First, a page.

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School memories we all love and miss Ben Johns shares his favourite school memories from British Bulldog to turkey twizzlers. The first historical mention of the region is from the Massaliote Periplus , a sailing manual for merchants thought to date to the 6th century BC, and Pytheas of Massilia wrote of his exploratory voyage to the island around BC.
Both of these texts are now lost; although quoted by later writers, not enough survives to inform the archaeological interpretation to any significant degree.
Contact with the continent was less than in the Bronze Age but still significant. Goods continued to move to England, with a possible hiatus around to BC.
There were a few armed invasions of hordes of migrating Celts. There are two known invasions. Around BC, a group from the Gaulish Parisii tribe apparently took over East Yorkshire, establishing the highly distinctive Arras culture.
And from around — BC, groups of Belgae began to control significant parts of the South. These invasions constituted movements of a few people who established themselves as a warrior elite atop existing native systems, rather than replacing them.
The Belgic invasion was much larger than the Parisian settlement, but the continuity of pottery style shows that the native population remained in place.
Yet, it was accompanied by significant socio-economic change. Proto-urban, or even urban settlements, known as oppida , begin to eclipse the old hillforts, and an elite whose position is based on battle prowess and the ability to manipulate resources re-appears much more distinctly.
In 55 and 54 BC, Julius Caesar , as part of his campaigns in Gaul , invaded Britain and claimed to have scored a number of victories, but he never penetrated further than Hertfordshire and could not establish a province.
However, his invasions mark a turning-point in British history. Control of trade, the flow of resources and prestige goods, became ever more important to the elites of Southern Britain; Rome steadily became the biggest player in all their dealings, as the provider of great wealth and patronage.
A full-scale invasion and annexation was inevitable, in retrospect. The Roman historian Tacitus wrote in his Agricola , completed in AD 98,  that the various groupings of Britons shared physical characteristics with continental peoples.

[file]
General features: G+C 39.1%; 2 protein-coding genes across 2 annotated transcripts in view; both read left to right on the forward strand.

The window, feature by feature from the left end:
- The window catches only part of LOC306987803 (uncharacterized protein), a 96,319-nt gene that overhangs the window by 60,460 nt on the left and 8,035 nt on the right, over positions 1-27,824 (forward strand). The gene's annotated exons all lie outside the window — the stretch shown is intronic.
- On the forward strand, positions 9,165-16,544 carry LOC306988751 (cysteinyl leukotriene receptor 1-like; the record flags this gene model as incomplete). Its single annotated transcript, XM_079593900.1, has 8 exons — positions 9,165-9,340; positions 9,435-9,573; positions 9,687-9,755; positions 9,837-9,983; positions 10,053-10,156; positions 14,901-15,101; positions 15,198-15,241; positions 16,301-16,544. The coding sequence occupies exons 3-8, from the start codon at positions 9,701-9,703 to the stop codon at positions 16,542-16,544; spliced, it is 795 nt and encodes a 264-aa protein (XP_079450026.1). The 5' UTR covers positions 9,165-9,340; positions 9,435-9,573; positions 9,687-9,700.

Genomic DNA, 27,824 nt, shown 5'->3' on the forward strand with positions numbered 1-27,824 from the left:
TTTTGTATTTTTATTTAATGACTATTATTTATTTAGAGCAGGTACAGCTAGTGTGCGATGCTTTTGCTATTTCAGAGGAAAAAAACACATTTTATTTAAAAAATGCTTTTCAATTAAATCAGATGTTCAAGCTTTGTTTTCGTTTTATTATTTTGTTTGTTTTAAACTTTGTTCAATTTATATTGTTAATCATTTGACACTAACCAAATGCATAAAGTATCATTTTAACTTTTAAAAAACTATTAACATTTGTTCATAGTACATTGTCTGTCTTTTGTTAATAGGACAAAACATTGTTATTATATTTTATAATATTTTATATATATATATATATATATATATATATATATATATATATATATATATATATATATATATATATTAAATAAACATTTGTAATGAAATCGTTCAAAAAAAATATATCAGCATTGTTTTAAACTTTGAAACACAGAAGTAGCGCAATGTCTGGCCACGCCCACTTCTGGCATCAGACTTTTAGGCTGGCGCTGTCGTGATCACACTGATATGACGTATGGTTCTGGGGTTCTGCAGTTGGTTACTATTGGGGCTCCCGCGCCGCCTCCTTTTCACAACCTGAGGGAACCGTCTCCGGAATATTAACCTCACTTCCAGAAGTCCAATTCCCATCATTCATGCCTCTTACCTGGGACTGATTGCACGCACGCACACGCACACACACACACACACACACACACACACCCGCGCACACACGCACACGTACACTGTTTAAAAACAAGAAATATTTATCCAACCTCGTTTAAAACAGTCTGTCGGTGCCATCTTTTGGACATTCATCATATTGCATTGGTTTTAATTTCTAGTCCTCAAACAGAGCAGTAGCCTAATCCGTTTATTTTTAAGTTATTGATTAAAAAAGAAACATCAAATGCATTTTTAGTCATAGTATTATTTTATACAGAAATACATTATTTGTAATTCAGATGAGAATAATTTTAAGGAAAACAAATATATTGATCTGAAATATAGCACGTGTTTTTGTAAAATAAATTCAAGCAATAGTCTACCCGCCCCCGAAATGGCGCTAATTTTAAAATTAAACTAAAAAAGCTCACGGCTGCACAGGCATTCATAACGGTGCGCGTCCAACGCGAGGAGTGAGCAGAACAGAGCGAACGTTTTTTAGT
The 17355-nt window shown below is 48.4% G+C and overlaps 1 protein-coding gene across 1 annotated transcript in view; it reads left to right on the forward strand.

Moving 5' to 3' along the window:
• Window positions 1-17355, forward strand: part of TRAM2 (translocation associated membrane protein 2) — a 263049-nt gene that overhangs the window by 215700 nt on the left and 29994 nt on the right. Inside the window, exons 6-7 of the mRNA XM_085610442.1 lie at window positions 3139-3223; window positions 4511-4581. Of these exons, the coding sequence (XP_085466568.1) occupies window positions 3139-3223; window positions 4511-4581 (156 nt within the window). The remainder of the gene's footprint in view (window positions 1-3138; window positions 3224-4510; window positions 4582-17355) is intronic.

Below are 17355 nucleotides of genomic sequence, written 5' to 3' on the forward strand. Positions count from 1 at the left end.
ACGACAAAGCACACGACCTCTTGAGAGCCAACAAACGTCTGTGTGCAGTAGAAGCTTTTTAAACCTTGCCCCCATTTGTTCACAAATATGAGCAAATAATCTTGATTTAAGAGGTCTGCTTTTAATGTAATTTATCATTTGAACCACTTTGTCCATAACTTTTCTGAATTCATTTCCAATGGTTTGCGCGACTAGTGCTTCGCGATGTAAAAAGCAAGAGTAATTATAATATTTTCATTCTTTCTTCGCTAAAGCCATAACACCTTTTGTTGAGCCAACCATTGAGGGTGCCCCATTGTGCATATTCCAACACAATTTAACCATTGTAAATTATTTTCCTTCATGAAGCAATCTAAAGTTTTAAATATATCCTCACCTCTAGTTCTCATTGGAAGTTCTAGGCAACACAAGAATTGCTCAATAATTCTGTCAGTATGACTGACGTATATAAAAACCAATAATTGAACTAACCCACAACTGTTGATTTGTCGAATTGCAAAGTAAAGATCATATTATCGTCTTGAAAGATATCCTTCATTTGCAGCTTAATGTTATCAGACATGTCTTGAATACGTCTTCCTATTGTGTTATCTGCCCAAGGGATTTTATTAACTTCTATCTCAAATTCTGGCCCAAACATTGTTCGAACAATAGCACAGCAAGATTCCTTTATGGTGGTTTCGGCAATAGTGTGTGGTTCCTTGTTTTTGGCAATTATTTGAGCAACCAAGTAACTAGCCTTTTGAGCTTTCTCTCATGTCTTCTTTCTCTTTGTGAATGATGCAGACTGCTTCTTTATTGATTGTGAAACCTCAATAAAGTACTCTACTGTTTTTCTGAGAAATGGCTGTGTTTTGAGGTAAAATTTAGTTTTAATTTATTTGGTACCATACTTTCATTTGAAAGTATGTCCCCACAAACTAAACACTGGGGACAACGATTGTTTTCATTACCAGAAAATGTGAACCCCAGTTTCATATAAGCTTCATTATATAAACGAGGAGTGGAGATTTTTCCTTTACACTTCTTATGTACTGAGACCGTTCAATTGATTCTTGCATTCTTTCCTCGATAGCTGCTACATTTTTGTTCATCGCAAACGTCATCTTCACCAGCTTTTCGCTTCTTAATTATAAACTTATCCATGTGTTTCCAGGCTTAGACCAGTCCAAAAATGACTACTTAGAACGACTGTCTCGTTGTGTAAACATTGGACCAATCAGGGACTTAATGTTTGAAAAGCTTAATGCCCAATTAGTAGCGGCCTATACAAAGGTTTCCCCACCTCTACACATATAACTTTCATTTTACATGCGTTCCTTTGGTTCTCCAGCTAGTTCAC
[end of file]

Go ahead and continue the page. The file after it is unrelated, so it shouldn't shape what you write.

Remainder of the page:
The Caledonians , inhabitants of what is now Scotland , had red hair and large limbs, indicating a Germanic origin; the Silures , of what is now South Wales , were swarthy with curly hair, indicating a link with the Iberians of the Roman provinces of Hispania , in what is now Portugal and Spain; and the Britons nearest the Gauls of mainland Europe resembled the Gauls.
Some archaeologists and geneticists have challenged the long-held assumption that the invading Anglo-Saxons wiped out the native Britons in England when they invaded, pointing instead to the possibility of a more limited folk movement bringing a new language and culture which the natives gradually assimilated.
Debate continues about the ultimate origins of the people of the British Isles. In and respectively, Bryan Sykes and Stephen Oppenheimer both argued for continuity since the Mesolithic, with much input from the East during the Neolithic.
Ultimately, the genetics have not yet revealed anything new. They landed in Kent and defeated two armies led by the kings of the Catuvellauni tribe, Caratacus and Togodumnus , in battles at the Medway and the Thames.
Togodumnus was killed, and Caratacus fled to Wales. The Roman force, led by Aulus Plautius, waited for Claudius to come and lead the final march on the Catuvellauni capital at Camulodunum modern Colchester , before he returned to Rome for his triumph.
The Catuvellauni held sway over most of the southeastern corner of England; eleven local rulers surrendered, a number of client kingdoms were established, and the rest became a Roman province with Camulodunum as its capital.
By 54 AD the border had been pushed back to the Severn and the Trent, and campaigns were underway to subjugate Northern England and Wales.
But in 60 AD, under the leadership of the warrior-queen Boudicca , the tribes rebelled against the Romans.
At first, the rebels had great success. Albans respectively to the ground. There is some archaeological evidence that the same happened at Winchester.
The Second Legion Augusta, stationed at Exeter , refused to move for fear of revolt among the locals. Paulinus gathered what was left of the Roman army.
In the decisive battle , 10, Romans faced nearly , warriors somewhere along the line of Watling Street , at the end of which Boudicca was utterly defeated.
It was said that 80, rebels were killed, but only Romans. Over the next 20 years, the borders expanded just a little, but the governor Agricola incorporated into the province the last pockets of independence in Wales and Northern England.
He also led a campaign into Scotland which was recalled by Emperor Domitian. The Romans and their culture stayed in charge for years.
Traces of their presence are ubiquitous throughout England. In the wake of the breakdown of Roman rule in Britain from the middle of the fourth century, present day England was progressively settled by Germanic groups.